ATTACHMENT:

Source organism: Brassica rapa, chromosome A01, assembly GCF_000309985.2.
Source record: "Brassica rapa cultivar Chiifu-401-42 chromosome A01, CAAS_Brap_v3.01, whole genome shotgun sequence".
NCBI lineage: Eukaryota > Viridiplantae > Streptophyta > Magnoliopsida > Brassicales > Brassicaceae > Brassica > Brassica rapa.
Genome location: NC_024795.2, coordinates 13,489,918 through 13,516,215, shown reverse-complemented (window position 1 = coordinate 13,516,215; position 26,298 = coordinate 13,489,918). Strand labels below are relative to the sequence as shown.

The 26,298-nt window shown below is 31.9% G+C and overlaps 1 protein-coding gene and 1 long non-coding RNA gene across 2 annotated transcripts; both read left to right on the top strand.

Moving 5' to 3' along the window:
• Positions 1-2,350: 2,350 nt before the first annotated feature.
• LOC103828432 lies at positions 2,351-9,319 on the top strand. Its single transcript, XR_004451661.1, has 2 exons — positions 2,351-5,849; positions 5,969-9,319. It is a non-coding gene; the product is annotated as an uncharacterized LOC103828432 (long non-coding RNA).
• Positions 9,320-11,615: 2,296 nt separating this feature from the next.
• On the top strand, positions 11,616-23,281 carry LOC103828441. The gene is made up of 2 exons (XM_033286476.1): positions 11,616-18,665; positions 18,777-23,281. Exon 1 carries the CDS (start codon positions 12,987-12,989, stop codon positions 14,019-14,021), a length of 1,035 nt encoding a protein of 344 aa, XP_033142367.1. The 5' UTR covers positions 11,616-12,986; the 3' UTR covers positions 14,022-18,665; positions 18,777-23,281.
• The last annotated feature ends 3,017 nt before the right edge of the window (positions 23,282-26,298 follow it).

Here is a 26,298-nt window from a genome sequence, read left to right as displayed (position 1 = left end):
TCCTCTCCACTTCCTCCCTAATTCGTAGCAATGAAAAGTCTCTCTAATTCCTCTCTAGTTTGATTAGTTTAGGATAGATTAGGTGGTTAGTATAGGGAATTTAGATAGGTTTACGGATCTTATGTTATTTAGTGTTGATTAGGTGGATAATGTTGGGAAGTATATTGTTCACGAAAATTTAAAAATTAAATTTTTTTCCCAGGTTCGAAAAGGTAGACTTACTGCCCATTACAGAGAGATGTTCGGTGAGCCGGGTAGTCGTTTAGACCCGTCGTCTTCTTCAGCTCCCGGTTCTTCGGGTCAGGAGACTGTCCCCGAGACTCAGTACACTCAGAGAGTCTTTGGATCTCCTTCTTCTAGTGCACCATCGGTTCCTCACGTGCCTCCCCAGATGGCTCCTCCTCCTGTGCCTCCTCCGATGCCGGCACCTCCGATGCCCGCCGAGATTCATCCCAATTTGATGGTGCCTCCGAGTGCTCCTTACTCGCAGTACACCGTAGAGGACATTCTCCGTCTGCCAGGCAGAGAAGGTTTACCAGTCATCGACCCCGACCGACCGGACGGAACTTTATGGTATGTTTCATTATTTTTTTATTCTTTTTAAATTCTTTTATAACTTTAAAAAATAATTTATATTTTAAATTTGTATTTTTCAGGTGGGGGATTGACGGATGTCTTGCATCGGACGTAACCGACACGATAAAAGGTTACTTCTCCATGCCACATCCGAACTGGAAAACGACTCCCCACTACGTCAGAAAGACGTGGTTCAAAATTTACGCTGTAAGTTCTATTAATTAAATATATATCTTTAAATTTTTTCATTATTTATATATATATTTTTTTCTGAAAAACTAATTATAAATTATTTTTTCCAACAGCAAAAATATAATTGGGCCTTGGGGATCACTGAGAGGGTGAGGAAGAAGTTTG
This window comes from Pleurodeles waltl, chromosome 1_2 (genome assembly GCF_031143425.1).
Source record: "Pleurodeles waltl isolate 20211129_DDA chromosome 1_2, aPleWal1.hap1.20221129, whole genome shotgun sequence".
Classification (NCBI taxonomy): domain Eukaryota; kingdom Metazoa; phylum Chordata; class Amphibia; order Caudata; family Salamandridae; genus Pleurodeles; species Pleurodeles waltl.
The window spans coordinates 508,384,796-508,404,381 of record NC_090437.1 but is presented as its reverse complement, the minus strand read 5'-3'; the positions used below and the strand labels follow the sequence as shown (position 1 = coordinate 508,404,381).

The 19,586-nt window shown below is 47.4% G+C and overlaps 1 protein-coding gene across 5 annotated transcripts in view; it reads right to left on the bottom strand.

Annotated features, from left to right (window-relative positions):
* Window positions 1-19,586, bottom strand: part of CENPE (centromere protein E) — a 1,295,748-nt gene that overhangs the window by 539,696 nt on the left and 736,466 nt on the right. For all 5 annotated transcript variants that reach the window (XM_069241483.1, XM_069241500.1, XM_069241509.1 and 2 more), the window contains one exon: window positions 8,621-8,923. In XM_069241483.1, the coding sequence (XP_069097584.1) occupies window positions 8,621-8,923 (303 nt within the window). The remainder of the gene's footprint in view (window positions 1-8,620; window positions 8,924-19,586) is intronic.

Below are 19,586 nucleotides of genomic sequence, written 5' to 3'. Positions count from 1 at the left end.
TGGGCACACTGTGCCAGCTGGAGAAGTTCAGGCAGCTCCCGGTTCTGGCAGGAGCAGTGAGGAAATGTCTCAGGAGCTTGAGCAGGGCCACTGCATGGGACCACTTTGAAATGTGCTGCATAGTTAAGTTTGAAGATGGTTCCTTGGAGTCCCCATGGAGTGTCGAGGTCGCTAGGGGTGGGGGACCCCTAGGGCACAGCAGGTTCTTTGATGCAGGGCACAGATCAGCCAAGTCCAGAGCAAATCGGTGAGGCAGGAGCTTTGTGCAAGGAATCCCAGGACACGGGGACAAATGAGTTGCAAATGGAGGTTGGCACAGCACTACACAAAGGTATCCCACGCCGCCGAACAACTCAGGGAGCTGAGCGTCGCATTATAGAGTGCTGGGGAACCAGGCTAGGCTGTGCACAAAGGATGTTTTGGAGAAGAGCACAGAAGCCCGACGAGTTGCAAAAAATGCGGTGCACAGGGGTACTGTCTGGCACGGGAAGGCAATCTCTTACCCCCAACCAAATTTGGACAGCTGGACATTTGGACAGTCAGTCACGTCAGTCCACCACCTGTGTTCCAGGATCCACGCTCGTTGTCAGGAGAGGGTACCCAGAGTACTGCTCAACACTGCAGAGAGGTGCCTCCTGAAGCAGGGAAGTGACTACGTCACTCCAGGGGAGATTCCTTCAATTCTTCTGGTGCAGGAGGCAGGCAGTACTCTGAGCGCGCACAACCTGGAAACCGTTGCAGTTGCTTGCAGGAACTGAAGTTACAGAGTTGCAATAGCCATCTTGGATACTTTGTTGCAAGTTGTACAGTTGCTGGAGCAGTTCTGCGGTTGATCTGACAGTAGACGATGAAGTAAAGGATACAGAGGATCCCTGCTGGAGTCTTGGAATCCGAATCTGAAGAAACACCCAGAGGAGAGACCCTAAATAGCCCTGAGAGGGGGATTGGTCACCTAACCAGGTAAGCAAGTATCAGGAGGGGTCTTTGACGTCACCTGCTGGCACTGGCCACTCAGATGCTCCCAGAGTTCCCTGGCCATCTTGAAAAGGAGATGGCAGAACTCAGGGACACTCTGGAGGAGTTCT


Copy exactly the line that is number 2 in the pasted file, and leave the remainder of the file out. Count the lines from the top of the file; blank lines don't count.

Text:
Source record: "Brassica rapa cultivar Chiifu-401-42 chromosome A01, CAAS_Brap_v3.01, whole genome shotgun sequence".